Top stories in higher ed for Tuesday
Lumina Foundation is committed to increasing the proportion of Americans with high-quality degrees, certificates and other credentials to 60 percent by 2025.
July 17, 2018
Changing Economy Has Michigan Residents Rethinking Future
John Counts, MLive
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Nancy Clouse has tried just about everything to make ends meet in Michigan.   

The 60-year-old Howard City resident has been a military wife, a convenience store clerk, small-town newspaper editor, factory worker, college student, a field scientist during the Enbridge oil spill on the Kalamazoo River, and a truck driver.  

In hindsight, however, she wishes she had a career like her dad who worked his whole life at the same factory, during what she calls the "golden age" of Michigan's economy, when one job could sustain a family for a generation. But those jobs are now in short supply, and the economic decline is affecting how Michigan educates its residents.
Career-Themed Schools in San Antonio Tackle Job Skills and Inequality
Bekah McNeel, The Hechinger Report/Christian Science Monitor
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CAST Tech, the newest public high school in San Antonio, Texas, looks like an outpost of Google. Fiber optic cables run along the ceilings and a cybersecurity lab occupies the basement. The school, located in the heart of San Antonio’s slowly revitalizing downtown, is just a stone’s throw from some of the city’s biggest employers. That makes it easy for business executives to stop by. And they do.

Business leaders and workforce experts have come together to create a new kind of high school: a career-themed school designed to alleviate a local worker shortage and lift graduates into well-paying jobs in fast-growing industries.

State Financial Aid Money Dries Up Before Many Low-Income College Students Get Help
Alex Baumhardt and Chris Julin, APM Reports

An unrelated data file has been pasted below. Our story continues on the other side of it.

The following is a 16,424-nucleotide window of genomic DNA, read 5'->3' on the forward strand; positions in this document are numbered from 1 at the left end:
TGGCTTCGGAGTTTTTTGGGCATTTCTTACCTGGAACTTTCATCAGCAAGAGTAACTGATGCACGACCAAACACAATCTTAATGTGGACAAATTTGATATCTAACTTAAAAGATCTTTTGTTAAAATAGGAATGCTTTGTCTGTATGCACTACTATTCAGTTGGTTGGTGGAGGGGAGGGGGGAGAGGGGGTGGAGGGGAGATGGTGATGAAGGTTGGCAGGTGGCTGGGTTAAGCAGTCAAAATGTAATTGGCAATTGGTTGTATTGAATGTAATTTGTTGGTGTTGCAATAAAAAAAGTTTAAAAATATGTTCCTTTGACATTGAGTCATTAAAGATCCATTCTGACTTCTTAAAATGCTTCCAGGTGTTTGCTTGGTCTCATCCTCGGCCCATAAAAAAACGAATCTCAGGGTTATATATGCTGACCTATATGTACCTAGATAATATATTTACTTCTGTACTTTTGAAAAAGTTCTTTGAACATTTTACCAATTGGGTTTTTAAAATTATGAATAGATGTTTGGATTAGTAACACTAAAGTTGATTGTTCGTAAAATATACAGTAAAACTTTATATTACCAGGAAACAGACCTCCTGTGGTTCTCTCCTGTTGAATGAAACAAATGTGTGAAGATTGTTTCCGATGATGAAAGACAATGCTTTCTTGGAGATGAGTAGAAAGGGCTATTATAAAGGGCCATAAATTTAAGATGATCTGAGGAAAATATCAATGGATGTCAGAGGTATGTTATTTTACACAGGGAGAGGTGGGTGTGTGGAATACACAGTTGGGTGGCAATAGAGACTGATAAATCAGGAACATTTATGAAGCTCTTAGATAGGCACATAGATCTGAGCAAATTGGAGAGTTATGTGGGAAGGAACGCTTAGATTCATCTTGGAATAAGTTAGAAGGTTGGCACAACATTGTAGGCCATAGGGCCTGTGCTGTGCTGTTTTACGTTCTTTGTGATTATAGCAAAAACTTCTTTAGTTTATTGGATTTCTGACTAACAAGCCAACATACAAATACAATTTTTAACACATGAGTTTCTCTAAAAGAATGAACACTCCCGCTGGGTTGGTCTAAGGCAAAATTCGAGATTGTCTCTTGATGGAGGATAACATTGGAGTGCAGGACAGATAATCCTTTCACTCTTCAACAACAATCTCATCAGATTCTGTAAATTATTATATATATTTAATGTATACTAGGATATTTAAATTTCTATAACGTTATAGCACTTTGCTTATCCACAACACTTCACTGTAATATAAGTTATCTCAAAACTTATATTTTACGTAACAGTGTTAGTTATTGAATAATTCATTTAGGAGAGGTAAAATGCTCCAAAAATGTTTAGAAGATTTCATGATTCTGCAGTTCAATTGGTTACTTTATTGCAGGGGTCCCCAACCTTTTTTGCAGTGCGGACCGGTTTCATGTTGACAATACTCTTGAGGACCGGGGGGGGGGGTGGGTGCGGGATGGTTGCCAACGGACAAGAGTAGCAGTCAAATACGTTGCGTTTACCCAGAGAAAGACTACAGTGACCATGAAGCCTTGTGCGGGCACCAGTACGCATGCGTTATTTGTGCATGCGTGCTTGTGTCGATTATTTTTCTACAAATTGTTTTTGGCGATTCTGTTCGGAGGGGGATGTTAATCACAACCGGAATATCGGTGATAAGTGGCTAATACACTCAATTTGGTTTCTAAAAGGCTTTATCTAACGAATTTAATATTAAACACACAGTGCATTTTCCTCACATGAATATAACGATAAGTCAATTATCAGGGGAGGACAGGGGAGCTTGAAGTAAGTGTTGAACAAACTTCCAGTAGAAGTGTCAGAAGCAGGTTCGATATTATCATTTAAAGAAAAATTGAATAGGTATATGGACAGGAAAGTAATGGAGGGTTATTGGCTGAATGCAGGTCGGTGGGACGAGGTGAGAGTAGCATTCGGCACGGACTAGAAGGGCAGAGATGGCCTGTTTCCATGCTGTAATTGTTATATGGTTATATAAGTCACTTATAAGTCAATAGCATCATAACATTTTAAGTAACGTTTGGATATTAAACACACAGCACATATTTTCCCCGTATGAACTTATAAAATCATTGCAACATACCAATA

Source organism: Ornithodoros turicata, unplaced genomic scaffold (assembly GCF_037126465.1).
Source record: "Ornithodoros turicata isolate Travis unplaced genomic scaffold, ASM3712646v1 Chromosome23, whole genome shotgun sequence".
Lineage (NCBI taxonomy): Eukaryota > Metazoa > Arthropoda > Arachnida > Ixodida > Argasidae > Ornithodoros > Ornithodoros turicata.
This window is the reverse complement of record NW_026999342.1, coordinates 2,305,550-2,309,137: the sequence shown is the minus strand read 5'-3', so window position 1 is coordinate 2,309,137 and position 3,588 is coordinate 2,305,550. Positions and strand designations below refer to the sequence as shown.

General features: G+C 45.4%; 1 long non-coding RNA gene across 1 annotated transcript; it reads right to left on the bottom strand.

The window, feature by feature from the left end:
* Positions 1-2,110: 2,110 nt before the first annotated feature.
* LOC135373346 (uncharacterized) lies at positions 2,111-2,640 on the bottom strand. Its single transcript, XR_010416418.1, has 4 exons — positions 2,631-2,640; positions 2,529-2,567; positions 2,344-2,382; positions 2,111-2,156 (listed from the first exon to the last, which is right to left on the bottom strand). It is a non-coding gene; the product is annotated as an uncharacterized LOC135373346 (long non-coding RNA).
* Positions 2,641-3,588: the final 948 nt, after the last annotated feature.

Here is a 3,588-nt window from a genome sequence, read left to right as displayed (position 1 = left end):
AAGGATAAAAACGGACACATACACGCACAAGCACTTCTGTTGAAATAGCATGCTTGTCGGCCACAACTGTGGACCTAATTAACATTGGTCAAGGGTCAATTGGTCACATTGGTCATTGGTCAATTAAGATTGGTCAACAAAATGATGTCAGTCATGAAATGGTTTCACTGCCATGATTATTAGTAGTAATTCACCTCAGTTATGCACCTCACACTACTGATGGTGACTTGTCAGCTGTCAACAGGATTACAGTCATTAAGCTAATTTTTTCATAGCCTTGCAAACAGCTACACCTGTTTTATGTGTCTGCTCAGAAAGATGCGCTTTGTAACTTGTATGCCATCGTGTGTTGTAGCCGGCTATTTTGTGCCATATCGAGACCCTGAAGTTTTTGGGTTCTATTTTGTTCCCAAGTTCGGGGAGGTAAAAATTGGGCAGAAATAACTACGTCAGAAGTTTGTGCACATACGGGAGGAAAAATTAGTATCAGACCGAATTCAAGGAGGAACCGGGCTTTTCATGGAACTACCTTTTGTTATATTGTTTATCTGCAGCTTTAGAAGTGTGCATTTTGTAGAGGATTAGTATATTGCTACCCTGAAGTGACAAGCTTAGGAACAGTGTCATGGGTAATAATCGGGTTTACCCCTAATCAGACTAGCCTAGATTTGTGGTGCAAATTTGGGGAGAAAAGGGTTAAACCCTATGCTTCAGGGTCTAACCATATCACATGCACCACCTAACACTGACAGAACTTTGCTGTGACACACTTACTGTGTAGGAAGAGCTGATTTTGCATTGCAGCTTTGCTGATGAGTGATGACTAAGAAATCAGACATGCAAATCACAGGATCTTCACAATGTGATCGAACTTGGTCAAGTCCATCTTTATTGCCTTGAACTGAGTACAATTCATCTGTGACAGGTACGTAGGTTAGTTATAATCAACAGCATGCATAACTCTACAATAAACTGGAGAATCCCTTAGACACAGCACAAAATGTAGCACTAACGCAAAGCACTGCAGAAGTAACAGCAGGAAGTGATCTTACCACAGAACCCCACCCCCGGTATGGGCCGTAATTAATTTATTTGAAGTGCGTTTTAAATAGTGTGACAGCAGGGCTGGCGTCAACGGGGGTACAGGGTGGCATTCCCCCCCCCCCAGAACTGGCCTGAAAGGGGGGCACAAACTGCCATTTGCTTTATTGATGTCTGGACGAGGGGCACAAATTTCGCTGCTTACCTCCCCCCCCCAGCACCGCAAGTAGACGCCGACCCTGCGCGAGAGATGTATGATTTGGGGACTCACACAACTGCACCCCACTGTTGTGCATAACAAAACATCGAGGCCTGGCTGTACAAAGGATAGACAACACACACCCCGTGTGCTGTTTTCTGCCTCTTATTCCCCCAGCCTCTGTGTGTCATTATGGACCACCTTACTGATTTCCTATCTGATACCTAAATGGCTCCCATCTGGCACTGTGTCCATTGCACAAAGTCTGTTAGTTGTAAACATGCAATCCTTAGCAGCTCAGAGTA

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Nearly every state has some form of need-based tuition assistance for low-income students. Across the country, millions of students apply to states each year for aid. But hundreds of thousands of students who qualify for aid never receive it because the states simply run out of money.

Last year alone, more than 900,000 didn't receive the aid they applied for. And in 10 states, more than half of the eligible students who apply don't get any money.

Why International Students Are Important at Indiana University
Eric Kelderman, The Chronicle of Higher Education
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Michael A. McRobbie, president of Indiana University, talks about the benefits that international students bring to U.S. college campuses, including their contributions to an educational environment that prepares U.S. students to be “globally ready” for an interconnected and competitive future.
Americans Still Believe in Higher Ed's 'Public Good'
Doug Lederman, Inside Higher Ed
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A new survey finds that most Americans continue to support government funding of higher education and to recognize that colleges and universities play many roles beyond helping them (or their children) get a good job or other personal return on investment. 
The Automated Workplace
Matt Fleckenstein and Jeff Kerns,
The Middle Class Is Shrinking in Colorado
Shannon Mullane, The Colorado Independent
Blog: PLA and Transfer
Matt Reed, Confessions of a Community College Dean
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